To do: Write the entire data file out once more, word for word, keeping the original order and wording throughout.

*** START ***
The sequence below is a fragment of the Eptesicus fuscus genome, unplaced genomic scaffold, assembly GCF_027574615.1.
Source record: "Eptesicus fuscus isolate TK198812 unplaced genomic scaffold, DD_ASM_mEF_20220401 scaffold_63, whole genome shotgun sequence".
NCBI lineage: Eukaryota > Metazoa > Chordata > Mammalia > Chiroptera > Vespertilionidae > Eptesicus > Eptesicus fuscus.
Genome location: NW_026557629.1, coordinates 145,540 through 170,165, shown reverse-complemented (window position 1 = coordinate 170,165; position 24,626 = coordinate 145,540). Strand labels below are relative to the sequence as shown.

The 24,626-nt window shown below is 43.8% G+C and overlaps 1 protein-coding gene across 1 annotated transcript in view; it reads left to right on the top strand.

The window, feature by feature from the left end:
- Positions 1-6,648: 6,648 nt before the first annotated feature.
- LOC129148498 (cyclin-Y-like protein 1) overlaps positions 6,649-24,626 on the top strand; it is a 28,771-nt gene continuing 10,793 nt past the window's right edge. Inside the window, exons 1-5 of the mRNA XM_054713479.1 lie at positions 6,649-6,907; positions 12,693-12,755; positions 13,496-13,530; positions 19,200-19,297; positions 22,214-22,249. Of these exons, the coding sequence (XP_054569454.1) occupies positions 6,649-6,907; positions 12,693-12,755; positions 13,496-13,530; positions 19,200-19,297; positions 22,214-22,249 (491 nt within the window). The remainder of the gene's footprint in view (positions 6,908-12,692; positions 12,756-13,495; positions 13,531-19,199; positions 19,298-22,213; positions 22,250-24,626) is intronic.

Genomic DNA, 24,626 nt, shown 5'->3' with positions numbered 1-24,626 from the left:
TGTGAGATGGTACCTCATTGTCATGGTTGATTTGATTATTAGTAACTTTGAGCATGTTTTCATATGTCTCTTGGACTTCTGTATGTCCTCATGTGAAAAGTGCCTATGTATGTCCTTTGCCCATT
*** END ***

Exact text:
The sequence below is a fragment of the Eptesicus fuscus genome, unplaced genomic scaffold, assembly GCF_027574615.1.
Source record: "Eptesicus fuscus isolate TK198812 unplaced genomic scaffold, DD_ASM_mEF_20220401 scaffold_63, whole genome shotgun sequence".
NCBI lineage: Eukaryota > Metazoa > Chordata > Mammalia > Chiroptera > Vespertilionidae > Eptesicus > Eptesicus fuscus.
Genome location: NW_026557629.1, coordinates 145,540 through 170,165, shown reverse-complemented (window position 1 = coordinate 170,165; position 24,626 = coordinate 145,540). Strand labels below are relative to the sequence as shown.

The 24,626-nt window shown below is 43.8% G+C and overlaps 1 protein-coding gene across 1 annotated transcript in view; it reads left to right on the top strand.

The window, feature by feature from the left end:
- Positions 1-6,648: 6,648 nt before the first annotated feature.
- LOC129148498 (cyclin-Y-like protein 1) overlaps positions 6,649-24,626 on the top strand; it is a 28,771-nt gene continuing 10,793 nt past the window's right edge. Inside the window, exons 1-5 of the mRNA XM_054713479.1 lie at positions 6,649-6,907; positions 12,693-12,755; positions 13,496-13,530; positions 19,200-19,297; positions 22,214-22,249. Of these exons, the coding sequence (XP_054569454.1) occupies positions 6,649-6,907; positions 12,693-12,755; positions 13,496-13,530; positions 19,200-19,297; positions 22,214-22,249 (491 nt within the window). The remainder of the gene's footprint in view (positions 6,908-12,692; positions 12,756-13,495; positions 13,531-19,199; positions 19,298-22,213; positions 22,250-24,626) is intronic.

Genomic DNA, 24,626 nt, shown 5'->3' with positions numbered 1-24,626 from the left:
TGTGAGATGGTACCTCATTGTCATGGTTGATTTGATTATTAGTAACTTTGAGCATGTTTTCATATGTCTCTTGGACTTCTGTATGTCCTCATGTGAAAAGTGCCTATGTATGTCCTTTGCCCATT